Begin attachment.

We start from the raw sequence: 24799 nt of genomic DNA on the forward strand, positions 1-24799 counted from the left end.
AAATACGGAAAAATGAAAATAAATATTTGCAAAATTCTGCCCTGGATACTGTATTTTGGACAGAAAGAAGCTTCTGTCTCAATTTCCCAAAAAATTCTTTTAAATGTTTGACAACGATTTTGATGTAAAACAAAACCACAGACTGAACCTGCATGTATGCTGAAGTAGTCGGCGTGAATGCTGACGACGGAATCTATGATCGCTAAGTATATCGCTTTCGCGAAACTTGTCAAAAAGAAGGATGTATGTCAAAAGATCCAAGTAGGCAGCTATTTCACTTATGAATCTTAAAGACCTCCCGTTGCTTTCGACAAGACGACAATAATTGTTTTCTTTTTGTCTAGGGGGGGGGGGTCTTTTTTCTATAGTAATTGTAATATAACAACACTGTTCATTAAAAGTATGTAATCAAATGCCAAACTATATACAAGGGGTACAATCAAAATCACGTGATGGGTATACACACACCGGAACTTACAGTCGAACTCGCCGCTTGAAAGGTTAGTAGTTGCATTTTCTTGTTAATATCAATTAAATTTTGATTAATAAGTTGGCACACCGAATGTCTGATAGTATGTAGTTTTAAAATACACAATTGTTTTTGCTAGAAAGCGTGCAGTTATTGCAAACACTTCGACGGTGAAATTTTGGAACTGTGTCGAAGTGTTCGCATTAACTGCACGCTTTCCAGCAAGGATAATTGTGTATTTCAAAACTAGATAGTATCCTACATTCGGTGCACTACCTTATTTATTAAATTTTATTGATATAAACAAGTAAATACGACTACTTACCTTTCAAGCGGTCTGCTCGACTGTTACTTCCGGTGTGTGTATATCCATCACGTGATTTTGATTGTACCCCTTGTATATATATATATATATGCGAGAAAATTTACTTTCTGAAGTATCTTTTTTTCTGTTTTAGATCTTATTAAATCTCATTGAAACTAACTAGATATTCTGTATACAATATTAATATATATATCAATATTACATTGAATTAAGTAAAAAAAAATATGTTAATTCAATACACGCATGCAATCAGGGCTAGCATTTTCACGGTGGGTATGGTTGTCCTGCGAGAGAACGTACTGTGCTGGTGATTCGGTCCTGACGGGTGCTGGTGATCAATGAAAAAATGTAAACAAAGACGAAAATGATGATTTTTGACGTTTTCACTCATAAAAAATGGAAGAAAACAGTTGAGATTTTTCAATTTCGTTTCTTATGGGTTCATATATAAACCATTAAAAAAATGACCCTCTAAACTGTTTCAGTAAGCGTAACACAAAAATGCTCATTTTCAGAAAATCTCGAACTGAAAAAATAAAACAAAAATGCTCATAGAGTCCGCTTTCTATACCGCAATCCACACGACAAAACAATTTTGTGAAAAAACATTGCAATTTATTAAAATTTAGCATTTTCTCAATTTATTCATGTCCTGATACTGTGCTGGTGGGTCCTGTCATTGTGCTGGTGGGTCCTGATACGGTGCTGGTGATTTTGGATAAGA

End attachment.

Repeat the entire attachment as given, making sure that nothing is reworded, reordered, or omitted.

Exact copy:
We start from the raw sequence: 24799 nt of genomic DNA on the forward strand, positions 1-24799 counted from the left end.
AAATACGGAAAAATGAAAATAAATATTTGCAAAATTCTGCCCTGGATACTGTATTTTGGACAGAAAGAAGCTTCTGTCTCAATTTCCCAAAAAATTCTTTTAAATGTTTGACAACGATTTTGATGTAAAACAAAACCACAGACTGAACCTGCATGTATGCTGAAGTAGTCGGCGTGAATGCTGACGACGGAATCTATGATCGCTAAGTATATCGCTTTCGCGAAACTTGTCAAAAAGAAGGATGTATGTCAAAAGATCCAAGTAGGCAGCTATTTCACTTATGAATCTTAAAGACCTCCCGTTGCTTTCGACAAGACGACAATAATTGTTTTCTTTTTGTCTAGGGGGGGGGGGTCTTTTTTCTATAGTAATTGTAATATAACAACACTGTTCATTAAAAGTATGTAATCAAATGCCAAACTATATACAAGGGGTACAATCAAAATCACGTGATGGGTATACACACACCGGAACTTACAGTCGAACTCGCCGCTTGAAAGGTTAGTAGTTGCATTTTCTTGTTAATATCAATTAAATTTTGATTAATAAGTTGGCACACCGAATGTCTGATAGTATGTAGTTTTAAAATACACAATTGTTTTTGCTAGAAAGCGTGCAGTTATTGCAAACACTTCGACGGTGAAATTTTGGAACTGTGTCGAAGTGTTCGCATTAACTGCACGCTTTCCAGCAAGGATAATTGTGTATTTCAAAACTAGATAGTATCCTACATTCGGTGCACTACCTTATTTATTAAATTTTATTGATATAAACAAGTAAATACGACTACTTACCTTTCAAGCGGTCTGCTCGACTGTTACTTCCGGTGTGTGTATATCCATCACGTGATTTTGATTGTACCCCTTGTATATATATATATATATGCGAGAAAATTTACTTTCTGAAGTATCTTTTTTTCTGTTTTAGATCTTATTAAATCTCATTGAAACTAACTAGATATTCTGTATACAATATTAATATATATATCAATATTACATTGAATTAAGTAAAAAAAAATATGTTAATTCAATACACGCATGCAATCAGGGCTAGCATTTTCACGGTGGGTATGGTTGTCCTGCGAGAGAACGTACTGTGCTGGTGATTCGGTCCTGACGGGTGCTGGTGATCAATGAAAAAATGTAAACAAAGACGAAAATGATGATTTTTGACGTTTTCACTCATAAAAAATGGAAGAAAACAGTTGAGATTTTTCAATTTCGTTTCTTATGGGTTCATATATAAACCATTAAAAAAATGACCCTCTAAACTGTTTCAGTAAGCGTAACACAAAAATGCTCATTTTCAGAAAATCTCGAACTGAAAAAATAAAACAAAAATGCTCATAGAGTCCGCTTTCTATACCGCAATCCACACGACAAAACAATTTTGTGAAAAAACATTGCAATTTATTAAAATTTAGCATTTTCTCAATTTATTCATGTCCTGATACTGTGCTGGTGGGTCCTGTCATTGTGCTGGTGGGTCCTGATACGGTGCTGGTGATTTTGGATAAGA